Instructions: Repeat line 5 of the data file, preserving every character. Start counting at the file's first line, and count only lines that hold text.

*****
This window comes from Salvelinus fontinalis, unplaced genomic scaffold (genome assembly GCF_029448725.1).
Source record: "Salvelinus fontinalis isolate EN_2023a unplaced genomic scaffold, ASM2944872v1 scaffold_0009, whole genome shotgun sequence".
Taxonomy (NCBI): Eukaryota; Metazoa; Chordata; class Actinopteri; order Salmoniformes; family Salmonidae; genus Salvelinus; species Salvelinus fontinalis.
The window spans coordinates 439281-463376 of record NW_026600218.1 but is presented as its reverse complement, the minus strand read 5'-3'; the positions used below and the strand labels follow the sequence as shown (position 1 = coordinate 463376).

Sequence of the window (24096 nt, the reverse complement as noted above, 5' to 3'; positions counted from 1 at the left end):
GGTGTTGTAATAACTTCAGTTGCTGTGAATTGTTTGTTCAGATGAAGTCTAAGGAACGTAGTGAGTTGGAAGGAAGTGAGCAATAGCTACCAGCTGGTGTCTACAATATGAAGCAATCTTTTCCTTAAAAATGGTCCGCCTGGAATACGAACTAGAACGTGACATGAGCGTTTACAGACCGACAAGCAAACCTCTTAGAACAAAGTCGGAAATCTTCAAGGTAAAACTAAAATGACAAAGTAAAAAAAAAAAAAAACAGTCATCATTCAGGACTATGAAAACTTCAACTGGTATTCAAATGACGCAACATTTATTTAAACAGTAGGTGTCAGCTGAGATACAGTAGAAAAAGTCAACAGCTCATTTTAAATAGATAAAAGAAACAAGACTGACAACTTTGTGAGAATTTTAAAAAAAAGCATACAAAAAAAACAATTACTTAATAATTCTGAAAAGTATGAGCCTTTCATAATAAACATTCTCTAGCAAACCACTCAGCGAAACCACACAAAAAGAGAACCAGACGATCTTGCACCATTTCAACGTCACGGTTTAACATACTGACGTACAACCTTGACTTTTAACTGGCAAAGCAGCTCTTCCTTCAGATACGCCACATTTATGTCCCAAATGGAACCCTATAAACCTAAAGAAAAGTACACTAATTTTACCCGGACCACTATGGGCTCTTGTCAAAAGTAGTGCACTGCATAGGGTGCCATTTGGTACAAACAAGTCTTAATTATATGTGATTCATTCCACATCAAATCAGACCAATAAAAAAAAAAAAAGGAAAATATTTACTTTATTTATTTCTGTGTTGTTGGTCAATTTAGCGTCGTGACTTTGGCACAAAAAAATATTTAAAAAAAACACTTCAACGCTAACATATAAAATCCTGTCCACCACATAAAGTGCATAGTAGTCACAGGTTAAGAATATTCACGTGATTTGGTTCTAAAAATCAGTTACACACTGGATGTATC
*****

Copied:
Sequence of the window (24096 nt, the reverse complement as noted above, 5' to 3'; positions counted from 1 at the left end):